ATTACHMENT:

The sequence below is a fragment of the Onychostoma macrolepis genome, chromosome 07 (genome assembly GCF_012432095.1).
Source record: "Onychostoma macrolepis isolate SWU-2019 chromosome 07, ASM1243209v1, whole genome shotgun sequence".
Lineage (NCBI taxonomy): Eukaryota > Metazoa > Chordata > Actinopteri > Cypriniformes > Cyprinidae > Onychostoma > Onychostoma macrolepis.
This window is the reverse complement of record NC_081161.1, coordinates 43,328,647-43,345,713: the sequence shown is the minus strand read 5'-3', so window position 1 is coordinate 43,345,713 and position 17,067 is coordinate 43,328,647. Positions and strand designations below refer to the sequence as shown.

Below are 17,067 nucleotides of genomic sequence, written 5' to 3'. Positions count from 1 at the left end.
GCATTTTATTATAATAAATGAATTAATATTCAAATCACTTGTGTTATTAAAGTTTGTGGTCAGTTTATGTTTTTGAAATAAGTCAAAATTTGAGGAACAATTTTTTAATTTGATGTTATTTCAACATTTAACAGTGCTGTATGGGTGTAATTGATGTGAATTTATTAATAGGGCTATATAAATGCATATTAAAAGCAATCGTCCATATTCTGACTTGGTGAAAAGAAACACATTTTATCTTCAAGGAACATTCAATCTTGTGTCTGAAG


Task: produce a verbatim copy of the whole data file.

The sequence below is a fragment of the Onychostoma macrolepis genome, chromosome 07 (genome assembly GCF_012432095.1).
Source record: "Onychostoma macrolepis isolate SWU-2019 chromosome 07, ASM1243209v1, whole genome shotgun sequence".
Lineage (NCBI taxonomy): Eukaryota > Metazoa > Chordata > Actinopteri > Cypriniformes > Cyprinidae > Onychostoma > Onychostoma macrolepis.
This window is the reverse complement of record NC_081161.1, coordinates 43,328,647-43,345,713: the sequence shown is the minus strand read 5'-3', so window position 1 is coordinate 43,345,713 and position 17,067 is coordinate 43,328,647. Positions and strand designations below refer to the sequence as shown.

Below are 17,067 nucleotides of genomic sequence, written 5' to 3'. Positions count from 1 at the left end.
GCATTTTATTATAATAAATGAATTAATATTCAAATCACTTGTGTTATTAAAGTTTGTGGTCAGTTTATGTTTTTGAAATAAGTCAAAATTTGAGGAACAATTTTTTAATTTGATGTTATTTCAACATTTAACAGTGCTGTATGGGTGTAATTGATGTGAATTTATTAATAGGGCTATATAAATGCATATTAAAAGCAATCGTCCATATTCTGACTTGGTGAAAAGAAACACATTTTATCTTCAAGGAACATTCAATCTTGTGTCTGAAG